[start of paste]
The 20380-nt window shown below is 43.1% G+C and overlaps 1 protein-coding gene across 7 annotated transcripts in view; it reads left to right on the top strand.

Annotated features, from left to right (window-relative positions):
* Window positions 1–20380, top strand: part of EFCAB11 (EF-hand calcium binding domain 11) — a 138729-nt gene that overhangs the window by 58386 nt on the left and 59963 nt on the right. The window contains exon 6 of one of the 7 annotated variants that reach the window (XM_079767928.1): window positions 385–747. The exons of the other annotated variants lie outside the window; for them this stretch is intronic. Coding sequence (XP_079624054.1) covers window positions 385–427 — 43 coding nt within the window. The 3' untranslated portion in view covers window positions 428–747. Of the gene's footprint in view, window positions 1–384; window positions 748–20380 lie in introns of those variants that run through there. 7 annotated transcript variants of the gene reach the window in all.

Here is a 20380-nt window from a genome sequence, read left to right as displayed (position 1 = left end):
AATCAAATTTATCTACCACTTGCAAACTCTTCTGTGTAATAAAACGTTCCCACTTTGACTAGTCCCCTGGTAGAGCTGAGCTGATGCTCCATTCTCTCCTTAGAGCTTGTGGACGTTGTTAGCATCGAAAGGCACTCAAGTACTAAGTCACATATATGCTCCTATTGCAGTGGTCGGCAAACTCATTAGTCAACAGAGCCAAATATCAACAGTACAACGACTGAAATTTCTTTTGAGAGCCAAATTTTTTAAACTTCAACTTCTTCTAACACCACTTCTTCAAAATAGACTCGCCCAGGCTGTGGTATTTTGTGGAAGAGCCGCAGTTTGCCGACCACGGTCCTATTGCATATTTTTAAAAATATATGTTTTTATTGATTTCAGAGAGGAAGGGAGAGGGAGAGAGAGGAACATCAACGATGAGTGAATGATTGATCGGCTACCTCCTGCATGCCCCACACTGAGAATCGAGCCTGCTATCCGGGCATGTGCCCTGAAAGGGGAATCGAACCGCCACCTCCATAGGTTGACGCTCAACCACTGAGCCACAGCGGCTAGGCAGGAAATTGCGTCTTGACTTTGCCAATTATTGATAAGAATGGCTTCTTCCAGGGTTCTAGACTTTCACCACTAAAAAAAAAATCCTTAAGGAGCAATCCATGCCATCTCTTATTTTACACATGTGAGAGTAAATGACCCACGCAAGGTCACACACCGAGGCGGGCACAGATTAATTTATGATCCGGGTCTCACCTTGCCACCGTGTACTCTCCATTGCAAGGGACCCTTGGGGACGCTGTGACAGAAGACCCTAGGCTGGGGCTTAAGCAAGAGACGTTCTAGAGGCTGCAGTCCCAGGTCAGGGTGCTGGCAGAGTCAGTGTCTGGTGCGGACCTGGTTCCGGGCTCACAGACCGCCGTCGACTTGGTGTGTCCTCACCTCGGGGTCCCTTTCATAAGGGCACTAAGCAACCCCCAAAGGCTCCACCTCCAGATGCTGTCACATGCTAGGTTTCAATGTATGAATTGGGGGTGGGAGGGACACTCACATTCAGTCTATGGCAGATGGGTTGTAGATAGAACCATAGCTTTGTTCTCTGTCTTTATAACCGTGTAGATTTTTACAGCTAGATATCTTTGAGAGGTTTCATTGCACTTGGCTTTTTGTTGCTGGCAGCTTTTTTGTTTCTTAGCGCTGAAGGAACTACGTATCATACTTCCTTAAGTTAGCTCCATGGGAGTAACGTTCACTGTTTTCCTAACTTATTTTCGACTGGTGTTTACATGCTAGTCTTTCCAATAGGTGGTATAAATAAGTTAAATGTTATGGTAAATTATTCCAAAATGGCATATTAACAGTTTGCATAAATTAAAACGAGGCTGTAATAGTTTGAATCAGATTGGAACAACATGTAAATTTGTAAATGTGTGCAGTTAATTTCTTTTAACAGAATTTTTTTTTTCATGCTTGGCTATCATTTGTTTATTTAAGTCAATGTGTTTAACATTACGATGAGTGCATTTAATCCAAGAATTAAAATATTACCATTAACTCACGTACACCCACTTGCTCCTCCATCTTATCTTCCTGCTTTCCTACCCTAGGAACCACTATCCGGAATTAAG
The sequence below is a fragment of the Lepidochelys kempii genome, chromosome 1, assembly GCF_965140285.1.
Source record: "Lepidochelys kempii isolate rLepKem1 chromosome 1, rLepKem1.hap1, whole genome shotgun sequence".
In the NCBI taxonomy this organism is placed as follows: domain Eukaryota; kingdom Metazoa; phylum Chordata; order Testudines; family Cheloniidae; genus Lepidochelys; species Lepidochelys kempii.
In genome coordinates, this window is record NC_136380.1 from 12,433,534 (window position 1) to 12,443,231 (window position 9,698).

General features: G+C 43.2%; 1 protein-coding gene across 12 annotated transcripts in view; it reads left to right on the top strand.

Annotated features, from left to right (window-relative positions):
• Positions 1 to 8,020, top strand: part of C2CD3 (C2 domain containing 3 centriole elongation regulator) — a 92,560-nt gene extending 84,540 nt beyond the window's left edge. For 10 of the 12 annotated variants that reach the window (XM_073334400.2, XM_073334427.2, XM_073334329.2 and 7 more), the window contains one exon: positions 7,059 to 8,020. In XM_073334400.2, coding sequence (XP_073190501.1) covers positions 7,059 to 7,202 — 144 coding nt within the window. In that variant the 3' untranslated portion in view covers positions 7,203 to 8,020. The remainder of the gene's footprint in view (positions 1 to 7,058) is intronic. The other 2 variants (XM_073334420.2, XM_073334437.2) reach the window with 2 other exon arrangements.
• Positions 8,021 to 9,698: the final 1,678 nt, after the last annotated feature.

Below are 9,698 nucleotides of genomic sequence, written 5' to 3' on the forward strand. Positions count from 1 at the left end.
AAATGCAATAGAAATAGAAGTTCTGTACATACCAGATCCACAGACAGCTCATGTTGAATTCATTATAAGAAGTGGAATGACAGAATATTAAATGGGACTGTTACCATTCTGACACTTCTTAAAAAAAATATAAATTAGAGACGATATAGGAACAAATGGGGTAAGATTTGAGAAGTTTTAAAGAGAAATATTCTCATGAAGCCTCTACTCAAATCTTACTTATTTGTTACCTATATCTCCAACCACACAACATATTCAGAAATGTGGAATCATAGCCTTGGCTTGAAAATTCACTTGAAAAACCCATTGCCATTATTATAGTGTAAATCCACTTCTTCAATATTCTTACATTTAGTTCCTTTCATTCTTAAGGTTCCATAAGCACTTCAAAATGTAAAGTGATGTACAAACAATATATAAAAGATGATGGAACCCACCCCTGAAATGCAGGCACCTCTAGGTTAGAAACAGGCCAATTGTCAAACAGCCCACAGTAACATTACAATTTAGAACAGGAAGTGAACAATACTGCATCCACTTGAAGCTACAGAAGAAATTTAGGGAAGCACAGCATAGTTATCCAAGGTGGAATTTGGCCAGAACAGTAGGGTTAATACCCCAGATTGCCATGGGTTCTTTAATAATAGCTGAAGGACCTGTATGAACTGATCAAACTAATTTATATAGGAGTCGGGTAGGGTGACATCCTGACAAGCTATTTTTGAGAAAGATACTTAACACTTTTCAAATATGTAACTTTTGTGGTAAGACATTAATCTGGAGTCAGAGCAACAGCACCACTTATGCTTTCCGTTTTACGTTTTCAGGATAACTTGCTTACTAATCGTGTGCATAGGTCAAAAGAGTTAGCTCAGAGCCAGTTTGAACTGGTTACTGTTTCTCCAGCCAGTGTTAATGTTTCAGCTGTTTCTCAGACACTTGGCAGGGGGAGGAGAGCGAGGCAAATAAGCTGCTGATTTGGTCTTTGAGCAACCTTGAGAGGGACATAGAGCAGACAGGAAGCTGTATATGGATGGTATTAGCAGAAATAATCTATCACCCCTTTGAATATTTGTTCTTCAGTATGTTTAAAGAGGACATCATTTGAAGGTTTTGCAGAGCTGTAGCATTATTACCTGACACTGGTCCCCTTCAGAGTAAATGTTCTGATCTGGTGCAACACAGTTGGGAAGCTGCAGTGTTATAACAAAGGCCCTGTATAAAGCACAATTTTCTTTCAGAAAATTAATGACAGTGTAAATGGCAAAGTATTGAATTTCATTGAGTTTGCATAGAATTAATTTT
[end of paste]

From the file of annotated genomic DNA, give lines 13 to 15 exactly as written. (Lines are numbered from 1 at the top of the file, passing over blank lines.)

• Positions 8,021 to 9,698: the final 1,678 nt, after the last annotated feature.

Below are 9,698 nucleotides of genomic sequence, written 5' to 3' on the forward strand. Positions count from 1 at the left end.
AAATGCAATAGAAATAGAAGTTCTGTACATACCAGATCCACAGACAGCTCATGTTGAATTCATTATAAGAAGTGGAATGACAGAATATTAAATGGGACTGTTACCATTCTGACACTTCTTAAAAAAAATATAAATTAGAGACGATATAGGAACAAATGGGGTAAGATTTGAGAAGTTTTAAAGAGAAATATTCTCATGAAGCCTCTACTCAAATCTTACTTATTTGTTACCTATATCTCCAACCACACAACATATTCAGAAATGTGGAATCATAGCCTTGGCTTGAAAATTCACTTGAAAAACCCATTGCCATTATTATAGTGTAAATCCACTTCTTCAATATTCTTACATTTAGTTCCTTTCATTCTTAAGGTTCCATAAGCACTTCAAAATGTAAAGTGATGTACAAACAATATATAAAAGATGATGGAACCCACCCCTGAAATGCAGGCACCTCTAGGTTAGAAACAGGCCAATTGTCAAACAGCCCACAGTAACATTACAATTTAGAACAGGAAGTGAACAATACTGCATCCACTTGAAGCTACAGAAGAAATTTAGGGAAGCACAGCATAGTTATCCAAGGTGGAATTTGGCCAGAACAGTAGGGTTAATACCCCAGATTGCCATGGGTTCTTTAATAATAGCTGAAGGACCTGTATGAACTGATCAAACTAATTTATATAGGAGTCGGGTAGGGTGACATCCTGACAAGCTATTTTTGAGAAAGATACTTAACACTTTTCAAATATGTAACTTTTGTGGTAAGACATTAATCTGGAGTCAGAGCAACAGCACCACTTATGCTTTCCGTTTTACGTTTTCAGGATAACTTGCTTACTAATCGTGTGCATAGGTCAAAAGAGTTAGCTCAGAGCCAGTTTGAACTGGTTACTGTTTCTCCAGCCAGTGTTAATGTTTCAGCTGTTTCTCAGACACTTGGCAGGGGGAGGAGAGCGAGGCAAATAAGCTGCTGATTTGGTCTTTGAGCAACCTTGAGAGGGACATAGAGCAGACAGGAAGCTGTATATGGATGGTATTAGCAGAAATAATCTATCACCCCTTTGAATATTTGTTCTTCAGTATGTTTAAAGAGGACATCATTTGAAGGTTTTGCAGAGCTGTAGCATTATTACCTGACACTGGTCCCCTTCAGAGTAAATGTTCTGATCTGGTGCAACACAGTTGGGAAGCTGCAGTGTTATAACAAAGGCCCTGTATAAAGCACAATTTTCTTTCAGAAAATTAATGACAGTGTAAATGGCAAAGTATTGAATTTCATTGAGTTTGCATAGAATTAATTTT